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Monday, June 7, 2004
Slow postseason start didn't stop Richards

Associated Press

TAMPA, Fla. -- Brad Richards' trip to the big-time hockey stage took a detour to little Prince Edward Island.

The Tampa Bay Lightning center was having a tough go around the holidays when he took a rare trip home. The break did wonders for Richards, who skated off with the Conn Smythe Trophy and the Stanley Cup during a special night Monday.

Richards had just four goals and 15 assists in 31 games following a 1-1 tie at Boston on Dec. 23. That wasn't good enough for the fourth-year player and he heard about it from the Lightning coaching staff.

So he broke from his routine and headed home.

"It was an awful first half," Richards said after Tampa Bay's 2-1 victory in Game 7 over the Calgary Flames that clinched the Lightning's first Stanley Cup.

"I thought the world was falling apart," he said. "I went home for the first time in six or seven years at Christmas and was only for 24 hours. I really enjoyed my family. It just made me realize how fortunate I am to be in the NHL and just go have fun with it."

Richards had 22 goals and 38 assists over the final 51 games as he geared up for the playoff run he wished he had a year ago. It's also what the Lightning coaching staff demanded of him after that game in Boston.

"They went at us both and wanted us to pick up the game," Richards said of himself and teammate Vincent Lecavalier. "I think we both realized it from then and we played a lot better hockey in the second half."

The 24-year-old forward had a miserable introduction to the postseason in 2003, but he bounced back in record-setting fashion.

Richards assisted on the first of Ruslan Fedotenko's two goals, giving him a playoff-best 26 points and sending the Lightning on their way to the championship.

"It's unbelievable, I can't really explain it," he said. "I know it's a cliche, but we wanted to win the Cup and that was the main goal. That's a bonus."

Richards finished the playoffs with 12 goals, including an NHL-record seven game-winners. The MVP award capped off a perfect night at the end of a perfect season for Richards and the champion Lightning.

Tampa Bay went 31-0-2 this season, including 9-0 in the playoffs, when Richards notched a goal. The Lightning didn't get a chance to test that out in the last postseason as Richards had only five assists in 11 playoff games.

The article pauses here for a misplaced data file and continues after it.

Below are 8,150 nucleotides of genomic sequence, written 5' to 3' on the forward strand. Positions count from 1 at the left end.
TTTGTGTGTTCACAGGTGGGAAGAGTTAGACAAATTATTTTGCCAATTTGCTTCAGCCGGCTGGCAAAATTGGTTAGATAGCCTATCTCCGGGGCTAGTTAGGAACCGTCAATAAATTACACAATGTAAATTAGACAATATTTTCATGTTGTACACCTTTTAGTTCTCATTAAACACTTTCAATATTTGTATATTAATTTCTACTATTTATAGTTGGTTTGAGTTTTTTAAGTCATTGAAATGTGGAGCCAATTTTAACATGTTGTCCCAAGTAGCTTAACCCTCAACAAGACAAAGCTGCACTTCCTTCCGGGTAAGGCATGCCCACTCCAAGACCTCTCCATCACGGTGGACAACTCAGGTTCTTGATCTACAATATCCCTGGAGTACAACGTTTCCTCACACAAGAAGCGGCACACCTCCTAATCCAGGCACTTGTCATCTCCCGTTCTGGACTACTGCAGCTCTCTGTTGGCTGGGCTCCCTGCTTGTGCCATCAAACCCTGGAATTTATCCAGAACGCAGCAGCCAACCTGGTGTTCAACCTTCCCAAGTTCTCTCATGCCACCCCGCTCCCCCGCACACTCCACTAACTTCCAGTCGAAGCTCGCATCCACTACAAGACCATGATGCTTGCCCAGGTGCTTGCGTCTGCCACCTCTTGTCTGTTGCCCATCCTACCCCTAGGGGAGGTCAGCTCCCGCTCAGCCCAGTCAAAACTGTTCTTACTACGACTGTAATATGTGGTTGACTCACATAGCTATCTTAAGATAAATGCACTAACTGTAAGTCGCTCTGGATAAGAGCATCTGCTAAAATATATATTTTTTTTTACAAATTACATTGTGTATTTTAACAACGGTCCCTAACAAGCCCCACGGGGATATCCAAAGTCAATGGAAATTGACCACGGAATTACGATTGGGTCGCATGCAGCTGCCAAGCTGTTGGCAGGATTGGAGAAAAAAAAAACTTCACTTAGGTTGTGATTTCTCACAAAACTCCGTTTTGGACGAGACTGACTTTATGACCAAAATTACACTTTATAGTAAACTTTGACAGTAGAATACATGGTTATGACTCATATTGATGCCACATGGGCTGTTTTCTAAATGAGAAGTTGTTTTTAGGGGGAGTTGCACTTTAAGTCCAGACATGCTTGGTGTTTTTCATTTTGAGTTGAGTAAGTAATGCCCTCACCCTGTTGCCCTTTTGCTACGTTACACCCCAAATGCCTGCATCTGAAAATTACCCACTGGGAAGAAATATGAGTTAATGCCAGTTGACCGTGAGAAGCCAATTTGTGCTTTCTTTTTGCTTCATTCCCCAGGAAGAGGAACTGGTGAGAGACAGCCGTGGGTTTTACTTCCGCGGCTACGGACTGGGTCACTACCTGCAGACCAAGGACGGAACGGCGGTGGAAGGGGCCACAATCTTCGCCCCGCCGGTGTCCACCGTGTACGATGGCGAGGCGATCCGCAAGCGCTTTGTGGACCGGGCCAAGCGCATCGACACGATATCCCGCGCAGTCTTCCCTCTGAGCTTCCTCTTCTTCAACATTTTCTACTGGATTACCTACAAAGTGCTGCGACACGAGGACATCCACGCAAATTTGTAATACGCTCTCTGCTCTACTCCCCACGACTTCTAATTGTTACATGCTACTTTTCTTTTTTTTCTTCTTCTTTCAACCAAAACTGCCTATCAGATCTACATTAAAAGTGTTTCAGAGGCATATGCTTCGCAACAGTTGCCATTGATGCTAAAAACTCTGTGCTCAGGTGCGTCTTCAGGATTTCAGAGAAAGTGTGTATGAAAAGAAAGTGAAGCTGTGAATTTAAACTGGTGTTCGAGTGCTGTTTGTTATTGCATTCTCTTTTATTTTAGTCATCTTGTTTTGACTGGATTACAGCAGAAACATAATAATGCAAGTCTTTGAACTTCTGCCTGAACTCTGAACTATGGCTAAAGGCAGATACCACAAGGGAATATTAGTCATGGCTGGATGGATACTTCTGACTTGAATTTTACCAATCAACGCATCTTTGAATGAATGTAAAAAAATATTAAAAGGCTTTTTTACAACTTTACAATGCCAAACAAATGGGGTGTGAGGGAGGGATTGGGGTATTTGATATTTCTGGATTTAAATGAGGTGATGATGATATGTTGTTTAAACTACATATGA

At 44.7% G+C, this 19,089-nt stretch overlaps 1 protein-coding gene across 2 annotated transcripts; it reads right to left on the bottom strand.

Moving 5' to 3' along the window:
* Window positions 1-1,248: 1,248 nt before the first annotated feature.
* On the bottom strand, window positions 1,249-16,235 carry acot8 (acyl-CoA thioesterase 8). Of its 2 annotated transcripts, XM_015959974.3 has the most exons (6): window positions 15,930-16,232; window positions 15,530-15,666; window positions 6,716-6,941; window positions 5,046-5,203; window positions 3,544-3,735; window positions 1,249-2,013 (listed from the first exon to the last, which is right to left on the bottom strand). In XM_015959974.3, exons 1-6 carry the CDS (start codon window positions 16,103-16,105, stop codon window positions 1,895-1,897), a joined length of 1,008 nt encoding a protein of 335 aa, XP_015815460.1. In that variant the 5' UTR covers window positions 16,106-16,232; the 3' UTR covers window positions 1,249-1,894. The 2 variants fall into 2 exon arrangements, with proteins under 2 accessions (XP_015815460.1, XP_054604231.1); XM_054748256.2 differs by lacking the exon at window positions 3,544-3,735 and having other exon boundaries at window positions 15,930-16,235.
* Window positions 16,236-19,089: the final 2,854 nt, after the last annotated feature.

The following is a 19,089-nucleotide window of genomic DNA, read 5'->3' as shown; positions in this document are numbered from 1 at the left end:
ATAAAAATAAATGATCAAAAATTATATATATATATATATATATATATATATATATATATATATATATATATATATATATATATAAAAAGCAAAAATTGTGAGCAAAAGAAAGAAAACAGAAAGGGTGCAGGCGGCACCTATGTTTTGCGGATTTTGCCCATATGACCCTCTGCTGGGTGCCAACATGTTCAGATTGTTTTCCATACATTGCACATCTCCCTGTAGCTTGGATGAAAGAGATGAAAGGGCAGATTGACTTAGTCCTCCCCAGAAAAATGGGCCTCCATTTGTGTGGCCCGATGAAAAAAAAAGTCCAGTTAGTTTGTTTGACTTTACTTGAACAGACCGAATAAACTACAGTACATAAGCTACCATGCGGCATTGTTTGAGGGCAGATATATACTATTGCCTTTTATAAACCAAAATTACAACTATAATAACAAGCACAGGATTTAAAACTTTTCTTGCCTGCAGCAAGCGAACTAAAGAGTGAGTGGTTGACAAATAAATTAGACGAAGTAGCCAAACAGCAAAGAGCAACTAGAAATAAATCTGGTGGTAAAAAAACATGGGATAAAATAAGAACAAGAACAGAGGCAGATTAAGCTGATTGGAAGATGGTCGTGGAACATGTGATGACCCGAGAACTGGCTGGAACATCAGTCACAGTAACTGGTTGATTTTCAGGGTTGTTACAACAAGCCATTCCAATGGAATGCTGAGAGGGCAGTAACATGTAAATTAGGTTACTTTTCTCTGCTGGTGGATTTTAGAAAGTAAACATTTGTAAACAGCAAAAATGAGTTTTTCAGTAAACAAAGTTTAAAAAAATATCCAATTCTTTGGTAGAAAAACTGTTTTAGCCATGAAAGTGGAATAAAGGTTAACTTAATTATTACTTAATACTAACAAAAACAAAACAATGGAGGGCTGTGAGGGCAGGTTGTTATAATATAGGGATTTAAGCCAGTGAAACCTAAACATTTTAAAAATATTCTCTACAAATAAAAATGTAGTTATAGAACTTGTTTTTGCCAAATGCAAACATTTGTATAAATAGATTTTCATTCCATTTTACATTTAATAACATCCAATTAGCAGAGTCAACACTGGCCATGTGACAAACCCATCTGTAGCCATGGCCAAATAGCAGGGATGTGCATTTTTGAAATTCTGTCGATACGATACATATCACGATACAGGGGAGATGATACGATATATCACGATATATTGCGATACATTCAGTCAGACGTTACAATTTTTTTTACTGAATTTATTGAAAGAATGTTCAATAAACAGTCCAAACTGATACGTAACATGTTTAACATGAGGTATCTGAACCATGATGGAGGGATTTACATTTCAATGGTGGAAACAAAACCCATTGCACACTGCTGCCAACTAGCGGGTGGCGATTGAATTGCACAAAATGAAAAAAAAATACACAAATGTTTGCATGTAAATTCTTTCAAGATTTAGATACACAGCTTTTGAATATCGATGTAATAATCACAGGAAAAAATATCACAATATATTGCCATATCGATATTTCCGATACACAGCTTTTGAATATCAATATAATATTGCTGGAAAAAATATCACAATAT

No one is complaining now about the Lightning's third-round pick in the 1998 draft.

Richards made Game 7 necessary by scoring two power-play goals two nights earlier in Calgary when the Lightning faced elimination. He didn't let up with the Stanley Cup on the line and many supporters in attendance.

"I have the greatest family in the world," Richards said. "They all flew in today and that makes it even more special that they all could be here."

Richards fired a shot that was kicked out by Flames goalie Miikka Kiprusoff, right to Fedotenko, who gave the Lightning a 1-0 lead with 6:29 left in the first period.

But it was his uncanny ability to score the goals that counted the most in Tampa Bay's run to the Cup that had everyone talking about the guy from PEI.

Everyone, that is, except Richards, who chalked up his winning touch to good fortune.

"When you are from a small place like that, there's not many of us in the NHL," Richards said. "I am so proud of where I'm from. They are behind me every day, every minute. This was for them."

Richards started his winning ways in Game 3 of the first round against the New York Islanders. He then netted the deciding goals in Games 3 and 4 of the second-round sweep of Montreal and Games 1 and 5 versus Philadelphia in the Lightning's first trip to the conference finals.

He tied Joe Sakic's record of six winning goals in the Lightning's 4-1 victory in Game 2. He broke the mark two games later in a 1-0 win at Calgary.

Richards scored 21 goals in his rookie season of 2000-01 and followed that with a 20-goal campaign. He dropped to 17 goals last season before rebounding to score 26 goals this season and setting up 53 others for the Lightning.

After years of being an NHL afterthought, the Lightning have grown into a powerhouse, winning two straight Southeast Division titles and earning the top seed in the Eastern Conference this season.

"We've been playing together since we were 14 years old," teammate Vincent Lecavalier said of Richards. "We came here, both of us, and we were in last place for four years, three years. Now we are winning, so it's unbelievable. It's great."